There is a common view that the human body is sacred and that cosmetic surgical changes to it are wrong, immoral or tragic. When emotive words like "mutilation", "false" and "fake" are used to describe surgical changes to a person's body, this indicates that the speaker/writer subscribes to this "body is sacred" viewpoint.

An alternative viewpoint would be that our psyches and social roles are more "sacred" than our bodies, which are essentially carriages with which to do the bidding of our minds and emotions. For many gender reassignment applicants, their cross-gender needs are so ingrained from such an early age that is easier to, as Dr Harry Benjamin once put it, "to change the body to fit the mind".

There is no tragedy in a person choosing to modify his or her body surgically if it relieves psychological, emotional or existential problems and allows him or her to "get on with life" and move onto more productive activities rather than wasting it agonizing over gender, or other distracting, issues.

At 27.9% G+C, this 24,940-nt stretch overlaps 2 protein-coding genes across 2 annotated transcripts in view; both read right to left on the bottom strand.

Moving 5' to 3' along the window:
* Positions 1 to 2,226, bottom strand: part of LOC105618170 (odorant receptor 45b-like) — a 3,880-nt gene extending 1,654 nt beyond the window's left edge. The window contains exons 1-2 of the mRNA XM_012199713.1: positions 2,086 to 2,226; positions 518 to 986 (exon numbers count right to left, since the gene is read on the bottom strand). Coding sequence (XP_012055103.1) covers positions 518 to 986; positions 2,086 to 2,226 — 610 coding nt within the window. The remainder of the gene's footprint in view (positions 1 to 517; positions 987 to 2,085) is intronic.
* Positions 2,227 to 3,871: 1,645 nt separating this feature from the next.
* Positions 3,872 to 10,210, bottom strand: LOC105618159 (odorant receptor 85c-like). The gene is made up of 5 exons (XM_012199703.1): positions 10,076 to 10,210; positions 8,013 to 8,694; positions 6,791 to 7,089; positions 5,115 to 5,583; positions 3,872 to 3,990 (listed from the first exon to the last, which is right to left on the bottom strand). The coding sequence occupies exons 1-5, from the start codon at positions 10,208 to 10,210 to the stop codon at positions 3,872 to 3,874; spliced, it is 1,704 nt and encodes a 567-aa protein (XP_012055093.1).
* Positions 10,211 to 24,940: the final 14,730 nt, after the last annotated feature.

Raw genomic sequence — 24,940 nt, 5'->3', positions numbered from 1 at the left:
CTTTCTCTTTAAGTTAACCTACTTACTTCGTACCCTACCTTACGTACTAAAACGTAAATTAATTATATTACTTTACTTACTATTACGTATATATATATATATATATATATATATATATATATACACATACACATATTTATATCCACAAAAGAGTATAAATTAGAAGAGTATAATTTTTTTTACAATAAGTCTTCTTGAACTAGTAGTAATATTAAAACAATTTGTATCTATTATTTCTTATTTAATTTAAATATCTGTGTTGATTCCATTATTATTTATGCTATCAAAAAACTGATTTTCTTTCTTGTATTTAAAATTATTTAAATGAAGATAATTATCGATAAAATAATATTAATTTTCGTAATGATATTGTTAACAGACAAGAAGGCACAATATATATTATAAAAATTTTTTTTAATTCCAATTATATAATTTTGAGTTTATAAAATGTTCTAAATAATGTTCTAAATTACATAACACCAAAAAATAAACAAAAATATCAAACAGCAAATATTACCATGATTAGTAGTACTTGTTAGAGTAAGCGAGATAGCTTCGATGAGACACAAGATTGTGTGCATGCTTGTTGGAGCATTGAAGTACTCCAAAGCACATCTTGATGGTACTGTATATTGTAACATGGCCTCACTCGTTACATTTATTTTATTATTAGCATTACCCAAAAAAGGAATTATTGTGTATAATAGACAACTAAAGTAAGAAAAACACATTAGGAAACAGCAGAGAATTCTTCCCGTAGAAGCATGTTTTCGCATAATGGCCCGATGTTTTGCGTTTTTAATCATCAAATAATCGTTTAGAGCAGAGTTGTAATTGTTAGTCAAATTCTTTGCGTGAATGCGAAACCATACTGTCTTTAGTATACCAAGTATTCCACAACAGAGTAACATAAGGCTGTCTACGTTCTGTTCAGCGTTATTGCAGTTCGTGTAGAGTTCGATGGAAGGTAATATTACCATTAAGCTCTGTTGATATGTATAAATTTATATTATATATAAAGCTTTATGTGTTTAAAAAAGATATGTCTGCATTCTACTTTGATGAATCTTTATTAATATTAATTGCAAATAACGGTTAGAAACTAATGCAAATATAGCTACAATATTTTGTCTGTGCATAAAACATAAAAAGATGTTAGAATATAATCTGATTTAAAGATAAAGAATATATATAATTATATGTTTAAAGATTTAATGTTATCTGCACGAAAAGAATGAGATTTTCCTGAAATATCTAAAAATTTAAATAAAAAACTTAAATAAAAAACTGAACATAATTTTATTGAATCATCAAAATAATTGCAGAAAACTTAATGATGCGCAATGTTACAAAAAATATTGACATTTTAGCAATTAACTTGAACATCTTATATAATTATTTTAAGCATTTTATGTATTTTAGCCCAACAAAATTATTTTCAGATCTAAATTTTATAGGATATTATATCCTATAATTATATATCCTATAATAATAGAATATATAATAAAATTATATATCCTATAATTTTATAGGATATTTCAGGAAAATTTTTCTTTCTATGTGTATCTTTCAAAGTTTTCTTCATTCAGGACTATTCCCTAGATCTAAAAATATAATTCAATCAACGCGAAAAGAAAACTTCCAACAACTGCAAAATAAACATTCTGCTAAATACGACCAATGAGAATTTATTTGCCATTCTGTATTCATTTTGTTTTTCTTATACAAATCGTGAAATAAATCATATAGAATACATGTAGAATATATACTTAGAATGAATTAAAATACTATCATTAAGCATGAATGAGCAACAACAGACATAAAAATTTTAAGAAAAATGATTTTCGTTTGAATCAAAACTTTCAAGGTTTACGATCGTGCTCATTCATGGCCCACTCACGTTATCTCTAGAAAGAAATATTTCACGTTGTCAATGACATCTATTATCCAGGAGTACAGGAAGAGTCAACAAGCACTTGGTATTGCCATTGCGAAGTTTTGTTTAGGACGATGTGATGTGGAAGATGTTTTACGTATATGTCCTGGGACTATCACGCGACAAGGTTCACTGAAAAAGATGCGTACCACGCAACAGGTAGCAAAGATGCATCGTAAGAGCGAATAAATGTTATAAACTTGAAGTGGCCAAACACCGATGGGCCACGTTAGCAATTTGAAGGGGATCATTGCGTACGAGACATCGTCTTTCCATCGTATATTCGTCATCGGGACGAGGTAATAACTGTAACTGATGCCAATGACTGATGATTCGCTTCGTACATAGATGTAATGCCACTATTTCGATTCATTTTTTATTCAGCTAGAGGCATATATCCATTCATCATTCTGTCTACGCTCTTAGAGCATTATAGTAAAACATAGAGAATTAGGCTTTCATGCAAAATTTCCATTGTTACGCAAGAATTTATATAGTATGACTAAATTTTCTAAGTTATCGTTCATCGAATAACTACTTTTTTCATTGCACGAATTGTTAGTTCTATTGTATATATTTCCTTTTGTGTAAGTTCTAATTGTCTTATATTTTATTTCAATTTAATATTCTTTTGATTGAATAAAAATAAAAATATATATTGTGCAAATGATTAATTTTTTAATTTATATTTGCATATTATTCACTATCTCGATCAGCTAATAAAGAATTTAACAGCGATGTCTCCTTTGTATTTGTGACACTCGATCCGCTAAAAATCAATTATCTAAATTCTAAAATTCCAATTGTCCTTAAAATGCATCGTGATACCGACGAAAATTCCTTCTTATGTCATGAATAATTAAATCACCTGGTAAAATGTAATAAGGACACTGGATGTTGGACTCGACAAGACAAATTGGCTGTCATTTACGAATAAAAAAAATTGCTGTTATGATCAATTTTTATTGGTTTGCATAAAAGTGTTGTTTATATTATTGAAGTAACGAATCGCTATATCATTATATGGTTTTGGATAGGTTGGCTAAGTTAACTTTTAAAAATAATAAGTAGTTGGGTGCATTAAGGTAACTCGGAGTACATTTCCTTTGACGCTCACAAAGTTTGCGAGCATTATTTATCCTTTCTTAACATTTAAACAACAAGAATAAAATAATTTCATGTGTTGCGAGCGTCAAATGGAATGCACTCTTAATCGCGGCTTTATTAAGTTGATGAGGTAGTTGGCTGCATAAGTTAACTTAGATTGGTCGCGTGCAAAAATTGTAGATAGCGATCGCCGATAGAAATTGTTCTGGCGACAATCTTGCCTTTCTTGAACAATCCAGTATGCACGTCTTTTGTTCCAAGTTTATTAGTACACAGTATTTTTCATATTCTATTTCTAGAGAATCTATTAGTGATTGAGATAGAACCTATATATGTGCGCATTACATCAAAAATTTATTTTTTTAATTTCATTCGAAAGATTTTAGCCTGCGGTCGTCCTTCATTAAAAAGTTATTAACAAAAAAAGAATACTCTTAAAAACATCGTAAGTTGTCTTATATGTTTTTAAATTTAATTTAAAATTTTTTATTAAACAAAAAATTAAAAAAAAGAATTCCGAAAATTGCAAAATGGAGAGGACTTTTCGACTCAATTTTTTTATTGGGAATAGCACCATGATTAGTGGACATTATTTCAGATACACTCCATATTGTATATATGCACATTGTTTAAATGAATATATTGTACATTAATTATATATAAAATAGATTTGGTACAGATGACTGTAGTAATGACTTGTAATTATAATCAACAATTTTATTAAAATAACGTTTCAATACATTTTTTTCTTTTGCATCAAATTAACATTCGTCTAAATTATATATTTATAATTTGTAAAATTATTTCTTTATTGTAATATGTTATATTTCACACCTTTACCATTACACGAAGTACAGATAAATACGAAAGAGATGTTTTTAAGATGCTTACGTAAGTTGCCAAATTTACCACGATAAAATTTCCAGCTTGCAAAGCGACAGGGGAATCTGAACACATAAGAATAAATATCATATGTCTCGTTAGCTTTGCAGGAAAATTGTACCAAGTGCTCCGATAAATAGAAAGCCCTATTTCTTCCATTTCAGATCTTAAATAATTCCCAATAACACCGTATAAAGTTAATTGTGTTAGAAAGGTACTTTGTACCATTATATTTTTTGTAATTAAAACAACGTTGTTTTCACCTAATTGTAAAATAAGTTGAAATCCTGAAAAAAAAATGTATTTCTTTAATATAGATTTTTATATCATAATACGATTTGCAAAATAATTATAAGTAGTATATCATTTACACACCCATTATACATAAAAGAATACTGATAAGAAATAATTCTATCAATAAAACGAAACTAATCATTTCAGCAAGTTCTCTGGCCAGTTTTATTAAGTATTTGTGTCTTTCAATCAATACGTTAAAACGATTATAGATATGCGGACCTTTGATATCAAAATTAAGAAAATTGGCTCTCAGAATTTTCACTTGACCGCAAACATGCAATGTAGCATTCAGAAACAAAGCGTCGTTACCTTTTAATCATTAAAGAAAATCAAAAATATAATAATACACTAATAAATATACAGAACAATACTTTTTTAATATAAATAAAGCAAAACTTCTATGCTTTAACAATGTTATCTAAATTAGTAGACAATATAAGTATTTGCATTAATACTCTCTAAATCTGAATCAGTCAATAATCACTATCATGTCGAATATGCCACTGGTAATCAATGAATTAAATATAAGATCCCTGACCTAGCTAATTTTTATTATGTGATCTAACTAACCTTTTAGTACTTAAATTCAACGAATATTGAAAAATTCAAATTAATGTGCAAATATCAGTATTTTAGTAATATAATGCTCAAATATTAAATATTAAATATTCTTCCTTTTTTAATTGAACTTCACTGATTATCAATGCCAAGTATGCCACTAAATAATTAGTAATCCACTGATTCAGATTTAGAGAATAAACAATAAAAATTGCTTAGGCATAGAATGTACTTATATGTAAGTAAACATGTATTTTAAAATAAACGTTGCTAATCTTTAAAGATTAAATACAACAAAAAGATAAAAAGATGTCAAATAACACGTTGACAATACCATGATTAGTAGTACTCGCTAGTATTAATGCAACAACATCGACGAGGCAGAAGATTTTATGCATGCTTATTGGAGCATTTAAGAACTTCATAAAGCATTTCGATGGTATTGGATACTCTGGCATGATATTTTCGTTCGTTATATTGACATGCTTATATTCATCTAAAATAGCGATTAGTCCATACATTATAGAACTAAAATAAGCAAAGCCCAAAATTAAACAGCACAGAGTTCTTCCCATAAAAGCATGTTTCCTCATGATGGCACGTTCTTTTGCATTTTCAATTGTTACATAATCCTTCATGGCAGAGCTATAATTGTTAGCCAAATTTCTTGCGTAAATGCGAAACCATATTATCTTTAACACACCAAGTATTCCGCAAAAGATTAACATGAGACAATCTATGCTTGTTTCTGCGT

Finally, it should be said that changing sex is such an extraordinarily difficult enterprise that those who successfully traverse its many pitfalls and hardships, and end up relatively unscathed, may well be endowed with some extraordinary personal qualities for having survived the experience. It could even be said one needs to possess some extraordinary qualities to survive the experience intact.


Chapter summaries

Chapter 1 - Nature vs nurture: humans are diverse

Chapter 2 - Diversity in society

Chapter 3 - A woman trapped within a man's body or autogynephilia?

Chapter 4 - Trauma can shape us

Chapter 5 - Emasculation trauma and autogynephilia

Chapter 6 - Trauma and sexuality

Chapter 7 - Perversion or lifestyle choice?

Chapter 8 - How to treat transsexuals?

Chapter 10 - Problems and reversion